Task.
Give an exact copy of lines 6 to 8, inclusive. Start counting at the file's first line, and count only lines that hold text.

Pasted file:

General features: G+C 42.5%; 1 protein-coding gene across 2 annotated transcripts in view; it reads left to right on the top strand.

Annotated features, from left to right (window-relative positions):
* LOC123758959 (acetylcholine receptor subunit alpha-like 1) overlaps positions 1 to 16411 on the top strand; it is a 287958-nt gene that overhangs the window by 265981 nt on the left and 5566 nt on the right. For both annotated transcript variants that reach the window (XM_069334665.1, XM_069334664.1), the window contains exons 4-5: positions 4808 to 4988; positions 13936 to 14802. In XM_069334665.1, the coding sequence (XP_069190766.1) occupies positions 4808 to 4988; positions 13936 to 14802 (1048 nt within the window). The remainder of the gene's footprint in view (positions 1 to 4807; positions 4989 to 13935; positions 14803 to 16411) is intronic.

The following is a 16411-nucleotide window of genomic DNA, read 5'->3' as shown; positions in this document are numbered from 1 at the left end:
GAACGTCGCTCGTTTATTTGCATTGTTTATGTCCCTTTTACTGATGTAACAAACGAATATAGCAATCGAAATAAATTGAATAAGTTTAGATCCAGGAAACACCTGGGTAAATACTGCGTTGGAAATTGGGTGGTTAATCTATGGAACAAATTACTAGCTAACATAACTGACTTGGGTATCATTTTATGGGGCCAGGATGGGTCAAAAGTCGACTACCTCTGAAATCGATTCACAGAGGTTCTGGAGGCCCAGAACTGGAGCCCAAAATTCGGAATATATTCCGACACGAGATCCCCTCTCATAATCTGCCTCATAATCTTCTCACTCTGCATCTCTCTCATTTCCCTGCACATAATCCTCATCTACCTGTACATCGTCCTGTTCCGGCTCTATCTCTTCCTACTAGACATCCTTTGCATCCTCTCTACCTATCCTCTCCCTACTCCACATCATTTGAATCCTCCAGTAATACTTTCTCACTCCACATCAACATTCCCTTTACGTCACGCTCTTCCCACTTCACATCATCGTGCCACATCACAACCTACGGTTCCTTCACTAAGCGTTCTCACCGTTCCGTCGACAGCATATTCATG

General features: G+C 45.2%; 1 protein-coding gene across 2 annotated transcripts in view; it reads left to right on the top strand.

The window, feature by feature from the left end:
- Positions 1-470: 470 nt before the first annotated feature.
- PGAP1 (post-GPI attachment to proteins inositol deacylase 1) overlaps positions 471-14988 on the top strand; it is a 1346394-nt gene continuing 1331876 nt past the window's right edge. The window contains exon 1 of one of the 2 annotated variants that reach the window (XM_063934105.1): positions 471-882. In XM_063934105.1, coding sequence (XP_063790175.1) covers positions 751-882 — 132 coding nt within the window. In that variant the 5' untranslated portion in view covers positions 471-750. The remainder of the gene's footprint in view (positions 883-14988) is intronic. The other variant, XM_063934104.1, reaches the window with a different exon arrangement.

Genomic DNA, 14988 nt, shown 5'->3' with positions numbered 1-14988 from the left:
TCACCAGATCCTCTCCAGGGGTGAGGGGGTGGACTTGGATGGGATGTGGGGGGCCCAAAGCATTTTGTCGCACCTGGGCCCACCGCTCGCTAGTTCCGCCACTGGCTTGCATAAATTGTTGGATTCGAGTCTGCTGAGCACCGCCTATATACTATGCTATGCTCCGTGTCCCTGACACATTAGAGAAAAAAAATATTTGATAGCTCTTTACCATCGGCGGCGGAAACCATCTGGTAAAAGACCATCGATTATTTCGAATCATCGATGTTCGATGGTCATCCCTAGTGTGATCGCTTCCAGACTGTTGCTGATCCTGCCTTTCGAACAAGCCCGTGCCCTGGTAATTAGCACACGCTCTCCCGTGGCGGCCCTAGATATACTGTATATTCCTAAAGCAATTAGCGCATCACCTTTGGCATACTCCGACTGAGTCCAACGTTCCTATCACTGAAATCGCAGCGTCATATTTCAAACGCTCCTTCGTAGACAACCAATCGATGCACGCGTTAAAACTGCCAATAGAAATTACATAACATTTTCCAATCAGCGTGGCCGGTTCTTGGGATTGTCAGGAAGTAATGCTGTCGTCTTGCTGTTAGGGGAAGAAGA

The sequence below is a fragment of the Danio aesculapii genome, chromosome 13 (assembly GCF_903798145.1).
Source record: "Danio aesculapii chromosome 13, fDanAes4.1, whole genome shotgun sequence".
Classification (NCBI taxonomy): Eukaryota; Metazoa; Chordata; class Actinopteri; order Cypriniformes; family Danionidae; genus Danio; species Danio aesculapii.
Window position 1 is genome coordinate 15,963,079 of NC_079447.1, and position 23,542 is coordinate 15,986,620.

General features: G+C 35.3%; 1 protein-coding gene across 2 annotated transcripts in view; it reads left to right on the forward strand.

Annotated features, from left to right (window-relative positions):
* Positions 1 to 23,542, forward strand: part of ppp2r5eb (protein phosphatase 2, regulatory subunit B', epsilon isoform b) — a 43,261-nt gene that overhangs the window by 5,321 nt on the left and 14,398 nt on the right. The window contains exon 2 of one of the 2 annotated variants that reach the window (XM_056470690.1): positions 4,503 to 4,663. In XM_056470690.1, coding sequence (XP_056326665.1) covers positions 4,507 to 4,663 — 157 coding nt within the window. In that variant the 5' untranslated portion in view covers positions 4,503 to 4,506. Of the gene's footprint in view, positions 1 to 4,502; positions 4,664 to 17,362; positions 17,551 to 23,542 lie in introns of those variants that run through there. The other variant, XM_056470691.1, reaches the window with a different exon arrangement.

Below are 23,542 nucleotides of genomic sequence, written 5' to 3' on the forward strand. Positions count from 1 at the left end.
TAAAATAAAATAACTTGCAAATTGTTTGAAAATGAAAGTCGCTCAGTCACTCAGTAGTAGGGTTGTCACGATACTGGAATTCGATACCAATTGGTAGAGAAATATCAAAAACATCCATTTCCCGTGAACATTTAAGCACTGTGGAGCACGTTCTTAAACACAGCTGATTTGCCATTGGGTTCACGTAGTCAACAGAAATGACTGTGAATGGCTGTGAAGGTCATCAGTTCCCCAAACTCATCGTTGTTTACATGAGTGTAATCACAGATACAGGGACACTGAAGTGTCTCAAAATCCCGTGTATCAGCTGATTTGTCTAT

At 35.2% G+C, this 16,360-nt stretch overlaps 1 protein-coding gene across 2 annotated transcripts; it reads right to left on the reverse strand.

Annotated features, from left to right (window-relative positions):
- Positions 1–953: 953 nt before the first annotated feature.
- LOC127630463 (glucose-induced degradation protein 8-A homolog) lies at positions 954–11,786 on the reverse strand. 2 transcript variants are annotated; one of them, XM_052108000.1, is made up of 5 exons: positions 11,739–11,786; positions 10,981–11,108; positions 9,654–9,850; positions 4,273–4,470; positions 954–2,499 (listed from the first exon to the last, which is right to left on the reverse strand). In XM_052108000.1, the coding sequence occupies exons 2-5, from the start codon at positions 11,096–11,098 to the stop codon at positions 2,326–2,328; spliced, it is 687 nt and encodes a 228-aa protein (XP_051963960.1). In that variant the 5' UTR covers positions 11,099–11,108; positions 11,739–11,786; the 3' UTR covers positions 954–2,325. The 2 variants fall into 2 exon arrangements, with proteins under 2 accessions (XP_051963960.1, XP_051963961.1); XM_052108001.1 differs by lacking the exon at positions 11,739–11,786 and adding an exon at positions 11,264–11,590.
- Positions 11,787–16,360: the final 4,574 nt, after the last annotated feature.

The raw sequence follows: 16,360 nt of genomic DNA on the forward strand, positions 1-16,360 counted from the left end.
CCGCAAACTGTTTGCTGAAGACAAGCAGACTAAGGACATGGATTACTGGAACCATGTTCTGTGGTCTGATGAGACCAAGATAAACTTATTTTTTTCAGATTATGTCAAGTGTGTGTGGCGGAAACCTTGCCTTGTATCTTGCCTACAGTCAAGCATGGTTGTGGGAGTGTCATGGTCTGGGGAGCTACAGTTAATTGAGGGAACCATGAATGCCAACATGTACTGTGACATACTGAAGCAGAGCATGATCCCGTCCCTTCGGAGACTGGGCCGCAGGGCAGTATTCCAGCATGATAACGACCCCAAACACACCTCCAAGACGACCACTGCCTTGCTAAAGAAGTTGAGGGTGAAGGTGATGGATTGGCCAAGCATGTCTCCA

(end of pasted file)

General features: G+C 45.2%; 1 protein-coding gene across 2 annotated transcripts in view; it reads left to right on the top strand.

The window, feature by feature from the left end:
- Positions 1-470: 470 nt before the first annotated feature.